None of these studies looked critically at the workings of the multicentre research ethics committees themselves. There is one in each English region, and one each in Scotland and Wales. Their decisions are, however, binding for the whole of the United Kingdom. Any application involving five or more local research ethics committees goes first to the multicentre committee. So far, most of the problems seem to surround the interface between the multicentre committee and local committees—both in terms of time and individual idiosyncrasy.
So what can be done? Holley and Foster found generally high standards of practice in 27 local research ethics committees in the South Thames region, and there is little reason to suspect that the situation is different elsewhere.6 They concluded that the problems researchers have with multicentre research are structural and logistic, and not due to substandard working of local research ethics committees.7 They also noted a steady improvement over time.
Some relatively simple measures would help solve the problem. Ah-See et al noted just two years ago that 15 out of 19 local research ethics committees approached had unique application forms.8 Surely a single form with a small number of variants should be used nationwide.8 9 Certainly a common form for multicentre research ethics committees is essential. A short form containing locally relevant information could be devised and sent electronically to local ethics committees, avoiding the need to send vast piles of papers.
There remains the problem of different modes of working and standards, which are occasionally highly idiosyncratic, between different local research ethics committees. A national advisory body is clearly needed to communicate regularly with all local committees, organise training programmes, and lay down clear guidance that is updated regularly. In return, local committees need better support, and their members need reasonable payment for what is often an onerous task. The guidance on handling multicentre proposals needs major reinforcement.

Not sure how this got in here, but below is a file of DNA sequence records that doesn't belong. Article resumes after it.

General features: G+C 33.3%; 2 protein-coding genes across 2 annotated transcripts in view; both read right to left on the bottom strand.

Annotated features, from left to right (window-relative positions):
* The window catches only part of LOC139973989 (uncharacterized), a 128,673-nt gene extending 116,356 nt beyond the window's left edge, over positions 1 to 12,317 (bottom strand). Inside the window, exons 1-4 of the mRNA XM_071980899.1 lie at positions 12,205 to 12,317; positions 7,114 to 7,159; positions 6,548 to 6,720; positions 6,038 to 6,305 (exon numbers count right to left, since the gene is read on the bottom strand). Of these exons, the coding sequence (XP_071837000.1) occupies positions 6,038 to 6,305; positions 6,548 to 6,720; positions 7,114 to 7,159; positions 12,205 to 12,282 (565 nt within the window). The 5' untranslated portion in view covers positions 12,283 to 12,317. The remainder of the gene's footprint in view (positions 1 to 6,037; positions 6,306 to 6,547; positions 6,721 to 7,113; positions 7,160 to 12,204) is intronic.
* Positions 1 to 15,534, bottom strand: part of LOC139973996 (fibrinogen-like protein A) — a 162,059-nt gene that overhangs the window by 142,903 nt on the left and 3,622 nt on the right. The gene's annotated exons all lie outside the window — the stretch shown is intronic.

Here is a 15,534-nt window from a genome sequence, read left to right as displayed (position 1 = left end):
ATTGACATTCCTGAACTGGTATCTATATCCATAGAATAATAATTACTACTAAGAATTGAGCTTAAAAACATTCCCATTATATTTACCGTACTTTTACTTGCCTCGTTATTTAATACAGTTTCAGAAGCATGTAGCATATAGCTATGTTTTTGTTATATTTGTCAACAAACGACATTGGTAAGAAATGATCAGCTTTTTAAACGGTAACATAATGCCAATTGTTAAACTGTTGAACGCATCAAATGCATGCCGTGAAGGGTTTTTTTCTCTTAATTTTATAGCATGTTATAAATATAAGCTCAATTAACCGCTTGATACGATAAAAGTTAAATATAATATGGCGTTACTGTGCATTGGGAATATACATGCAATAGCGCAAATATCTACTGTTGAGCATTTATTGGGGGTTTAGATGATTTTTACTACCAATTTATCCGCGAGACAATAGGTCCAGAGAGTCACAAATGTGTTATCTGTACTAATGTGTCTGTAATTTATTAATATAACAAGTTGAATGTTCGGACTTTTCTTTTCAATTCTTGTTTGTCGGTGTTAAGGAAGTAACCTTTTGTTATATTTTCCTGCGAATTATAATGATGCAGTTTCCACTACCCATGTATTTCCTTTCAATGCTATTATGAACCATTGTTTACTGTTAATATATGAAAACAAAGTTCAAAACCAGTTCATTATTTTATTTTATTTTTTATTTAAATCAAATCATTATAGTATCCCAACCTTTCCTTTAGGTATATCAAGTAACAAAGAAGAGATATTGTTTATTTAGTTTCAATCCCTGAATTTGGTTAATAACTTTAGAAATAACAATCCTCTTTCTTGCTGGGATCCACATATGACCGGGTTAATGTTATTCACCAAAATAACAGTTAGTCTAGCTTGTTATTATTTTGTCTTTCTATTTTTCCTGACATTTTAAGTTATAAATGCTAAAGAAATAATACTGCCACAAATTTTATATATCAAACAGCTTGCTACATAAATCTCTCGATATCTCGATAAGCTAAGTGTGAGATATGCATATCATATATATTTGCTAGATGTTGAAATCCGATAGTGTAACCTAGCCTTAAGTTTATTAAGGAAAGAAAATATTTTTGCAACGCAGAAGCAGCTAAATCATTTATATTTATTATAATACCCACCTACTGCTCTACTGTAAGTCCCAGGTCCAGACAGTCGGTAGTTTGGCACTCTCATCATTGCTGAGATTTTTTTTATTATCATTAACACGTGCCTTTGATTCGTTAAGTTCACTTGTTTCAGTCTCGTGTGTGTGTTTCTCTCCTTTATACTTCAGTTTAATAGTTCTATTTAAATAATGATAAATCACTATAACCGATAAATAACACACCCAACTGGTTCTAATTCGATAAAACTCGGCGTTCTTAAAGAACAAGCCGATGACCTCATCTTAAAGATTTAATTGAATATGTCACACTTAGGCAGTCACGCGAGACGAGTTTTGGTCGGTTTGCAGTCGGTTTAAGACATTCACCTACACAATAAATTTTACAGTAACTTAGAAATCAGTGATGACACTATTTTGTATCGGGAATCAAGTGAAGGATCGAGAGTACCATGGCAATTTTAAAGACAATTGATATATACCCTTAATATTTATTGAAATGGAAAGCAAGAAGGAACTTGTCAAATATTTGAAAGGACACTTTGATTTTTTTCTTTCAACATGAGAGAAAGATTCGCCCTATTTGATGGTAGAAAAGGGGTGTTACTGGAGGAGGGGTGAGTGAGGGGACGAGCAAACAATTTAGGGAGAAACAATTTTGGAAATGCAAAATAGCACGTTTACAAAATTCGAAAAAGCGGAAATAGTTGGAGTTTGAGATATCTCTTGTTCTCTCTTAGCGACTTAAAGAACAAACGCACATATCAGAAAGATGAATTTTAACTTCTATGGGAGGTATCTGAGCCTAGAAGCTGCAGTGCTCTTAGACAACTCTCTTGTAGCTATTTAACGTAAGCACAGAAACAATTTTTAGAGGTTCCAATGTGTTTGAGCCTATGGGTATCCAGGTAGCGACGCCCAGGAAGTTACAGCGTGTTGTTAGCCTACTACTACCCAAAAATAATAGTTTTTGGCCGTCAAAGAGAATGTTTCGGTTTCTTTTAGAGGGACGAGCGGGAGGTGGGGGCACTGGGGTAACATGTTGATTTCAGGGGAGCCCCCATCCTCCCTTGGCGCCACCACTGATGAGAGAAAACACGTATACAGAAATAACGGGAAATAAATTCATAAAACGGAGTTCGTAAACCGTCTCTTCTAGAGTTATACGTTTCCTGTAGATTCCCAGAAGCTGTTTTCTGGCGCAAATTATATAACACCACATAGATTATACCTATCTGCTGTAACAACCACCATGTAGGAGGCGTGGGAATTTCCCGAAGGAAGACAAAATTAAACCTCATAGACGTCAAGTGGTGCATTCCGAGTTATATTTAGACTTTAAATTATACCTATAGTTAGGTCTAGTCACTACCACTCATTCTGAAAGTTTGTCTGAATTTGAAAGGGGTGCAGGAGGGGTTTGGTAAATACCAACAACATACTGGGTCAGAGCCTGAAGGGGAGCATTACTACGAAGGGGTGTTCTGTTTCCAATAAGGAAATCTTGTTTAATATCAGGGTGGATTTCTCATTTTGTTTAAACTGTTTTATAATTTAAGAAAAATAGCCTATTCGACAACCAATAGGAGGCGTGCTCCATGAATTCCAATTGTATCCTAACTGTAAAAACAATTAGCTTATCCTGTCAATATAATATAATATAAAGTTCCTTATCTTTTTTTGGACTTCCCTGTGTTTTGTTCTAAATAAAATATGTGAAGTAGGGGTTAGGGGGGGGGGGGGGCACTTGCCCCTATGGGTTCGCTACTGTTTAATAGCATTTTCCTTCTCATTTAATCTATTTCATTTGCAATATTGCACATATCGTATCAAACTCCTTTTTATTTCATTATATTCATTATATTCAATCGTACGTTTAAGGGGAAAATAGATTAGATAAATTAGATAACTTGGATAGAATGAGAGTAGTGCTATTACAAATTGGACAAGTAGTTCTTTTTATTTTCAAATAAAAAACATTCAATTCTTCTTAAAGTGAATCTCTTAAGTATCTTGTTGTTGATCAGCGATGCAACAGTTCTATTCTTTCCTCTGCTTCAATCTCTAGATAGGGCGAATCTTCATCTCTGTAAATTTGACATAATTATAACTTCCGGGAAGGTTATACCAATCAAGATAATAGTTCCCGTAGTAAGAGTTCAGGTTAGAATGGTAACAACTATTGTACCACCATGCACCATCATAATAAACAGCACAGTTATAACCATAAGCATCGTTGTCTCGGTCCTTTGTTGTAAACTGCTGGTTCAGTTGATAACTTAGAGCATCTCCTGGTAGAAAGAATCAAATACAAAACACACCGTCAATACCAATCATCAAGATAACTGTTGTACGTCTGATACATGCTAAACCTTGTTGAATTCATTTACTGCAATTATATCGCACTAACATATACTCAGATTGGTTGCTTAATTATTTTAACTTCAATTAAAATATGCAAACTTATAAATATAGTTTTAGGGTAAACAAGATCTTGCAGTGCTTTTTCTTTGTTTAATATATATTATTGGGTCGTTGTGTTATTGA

Research ethics committes have two major functions. On the one hand, they must protect patients and the public against harm from research—and against useless studies, which are unethical. They perform this function well, although at times in irritatingly nitpicking detail. On the other hand, they should encourage research that will in the long run improve health care and health. Here the system is still too obstructive. So have multicentre research ethics committees worked?The answer must be a qualified yes, but further improvement is needed if we are to continue to perform timely and valuable multicentre research in the United Kingdom.